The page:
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Caring for Elderly Parents? How to Get More Energy

These tips on how to get more energy when you’re caring for elderly parents aren’t about eating well or getting enough sleep. You know that already! Rather, they’re practical and helpful suggestions for making changes in your life that will increase your time and energy levels.

How to Get More Energy Caring Elderly ParentsI can’t give you enough information in this article, which is why I recommend The 36-Hour Day: A Family Guide to Caring for Persons with Alzheimer Disease, Related Dementing Illnesses, and Memory Loss in Later Life. It’s a guidebook that provides all the practical and specific advice you need to make caring for elderly parents easier. The authors also describe how to improve the quality of life and life the whole family’s spirit.

How your elderly parents are reacting to this stage of life depends on their personalities, experiences, and state of mind. If your parents have Alzheimer’s or other cognitive health issues, read Caring for Elderly People With Lewy Body Dementia.

“I sit in the evening now on the edge of my Mom’s bed and listen to her telling me the stories of her life, many which relate to what she perceives as bad choices and regrets,” writes Marjorie Horne in Caregiving Transitions and Life Completion. “Erick Erickson’s description of the eighth stage of life reminds me to listen attentively and to also share with her the stories of how her creative and loving way helped all four of her daughters become caring adults and innovative thinkers.”

Sitting by your elderly parents’ bed and listening to stories isn’t the only responsibility you have, is it? Yes, you need to listen attentively…but you also need to take care of yourself.

How to Get More Energy When Caring for Elderly Parents

When you’re taking care of elderly parents, you may feel frustrated, impatient, and tired. Here’s how to get more energy – these 10 tips are inspired by a woman caring for her 91 year old mom.

1. Allow your parents time to adjust to outside help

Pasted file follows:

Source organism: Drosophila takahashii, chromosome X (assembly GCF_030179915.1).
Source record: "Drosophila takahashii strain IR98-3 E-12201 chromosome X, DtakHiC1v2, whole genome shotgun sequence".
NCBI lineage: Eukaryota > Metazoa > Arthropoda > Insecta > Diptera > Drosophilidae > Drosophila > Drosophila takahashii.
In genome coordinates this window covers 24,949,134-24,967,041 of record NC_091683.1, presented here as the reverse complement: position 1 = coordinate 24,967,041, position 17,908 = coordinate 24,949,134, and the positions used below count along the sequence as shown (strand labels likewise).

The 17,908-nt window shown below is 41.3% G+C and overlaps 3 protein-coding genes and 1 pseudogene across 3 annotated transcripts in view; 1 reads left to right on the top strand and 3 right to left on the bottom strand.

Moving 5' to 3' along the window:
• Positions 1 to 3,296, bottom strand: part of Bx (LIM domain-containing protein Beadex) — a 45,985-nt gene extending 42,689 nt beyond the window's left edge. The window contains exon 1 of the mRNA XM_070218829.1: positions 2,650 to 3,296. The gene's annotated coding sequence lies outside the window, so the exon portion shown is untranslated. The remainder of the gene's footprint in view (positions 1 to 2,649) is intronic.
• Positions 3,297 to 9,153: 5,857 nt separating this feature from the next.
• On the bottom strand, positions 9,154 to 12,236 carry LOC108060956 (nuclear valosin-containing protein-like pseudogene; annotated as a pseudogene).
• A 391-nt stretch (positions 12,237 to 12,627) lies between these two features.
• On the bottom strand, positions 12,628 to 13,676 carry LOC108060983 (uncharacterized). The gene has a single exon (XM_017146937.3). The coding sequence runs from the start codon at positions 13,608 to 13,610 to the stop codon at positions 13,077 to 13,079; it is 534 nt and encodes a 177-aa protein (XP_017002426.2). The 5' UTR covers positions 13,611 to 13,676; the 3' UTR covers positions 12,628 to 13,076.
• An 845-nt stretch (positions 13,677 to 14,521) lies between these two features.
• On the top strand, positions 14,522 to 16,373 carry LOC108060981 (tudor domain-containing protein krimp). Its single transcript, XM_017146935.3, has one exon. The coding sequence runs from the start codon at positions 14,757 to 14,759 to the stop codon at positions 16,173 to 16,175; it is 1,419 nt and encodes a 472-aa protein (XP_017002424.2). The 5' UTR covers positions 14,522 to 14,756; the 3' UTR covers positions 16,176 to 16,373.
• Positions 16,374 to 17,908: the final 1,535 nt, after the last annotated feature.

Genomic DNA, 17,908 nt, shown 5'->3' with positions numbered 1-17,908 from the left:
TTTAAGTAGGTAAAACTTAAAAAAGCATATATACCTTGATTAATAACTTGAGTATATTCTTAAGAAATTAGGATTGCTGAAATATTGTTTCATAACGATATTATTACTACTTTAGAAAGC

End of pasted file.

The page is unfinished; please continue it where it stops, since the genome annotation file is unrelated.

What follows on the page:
“I am amazed at the unexpected gifts I am receiving after I started caring for my elderly parents,” says Marjorie. “Unsure of how my husband and I would adjust to this sudden transition, we gathered a Circle of Care team around us…every day I get to see firsthand how unconditional love and caring attention is transformational.”

If you can afford to hire a caregiver (which is one the best tips on how to get more energy when caring for elderly parents), you may meet resistance. Marjorie’s mother took a long time to feel safe and let go of her resistance to being supported and cared for. It helps to learn ways to bring your elderly parents on board with your plans.

2. Think about gathering a Circle of Care team

A team will support you and your elderly parents, and help you cope with the inevitable physical and mental challenges that caring for elderly parents brings.

“These supporters may be neighbors and friends, family members, professional caregivers, advocates and volunteers….” Marjorie says. “Seeing my Mom happy, relaxed and joyously connected to having her “team” around her daily, warms one’s heart in a way that can only be described as a miracle.”

“Caregiver stress can be degrading and demoralizing,” says B. Lynn Goodwin author of You Want Me To Do WHAT? – Journaling for Caregivers. “Avoid the downhill spiral. Start somewhere. Start anywhere. Take care of yourself and you’ll be a better caregiver to your loved one.”

3. Attend free “Caring For Elderly Parents” seminars in your area

Many non-profit and government organizations have free info sessions on caring for elderly parents.

A good info session on caring for elderly parents will offer info on:

  • Medicare Savings Program
  • Healthy Living and Nutrition
  • Funeral Considerations
  • Pre-paid Insurance Policies and Trust Funds
  • Legal Issues: Power-of-Attorney and Wills and Estate Issues
  • Preparing for Probate from the Surrogate’s Office
  • Presentation on Assisted Living
  • Home health visits
  • Medicaid Planning and Application
  • Myths about dementia
  • Discussions on the Reassurance Program, 2-1-1 Info Line, and Crisis/Suicide Support Line

If you can, take someone with you to an information session on caring for elderly parents. An extra set of ears and eyes will help ensure you hear and see everything.

4. Take lots of deep breaths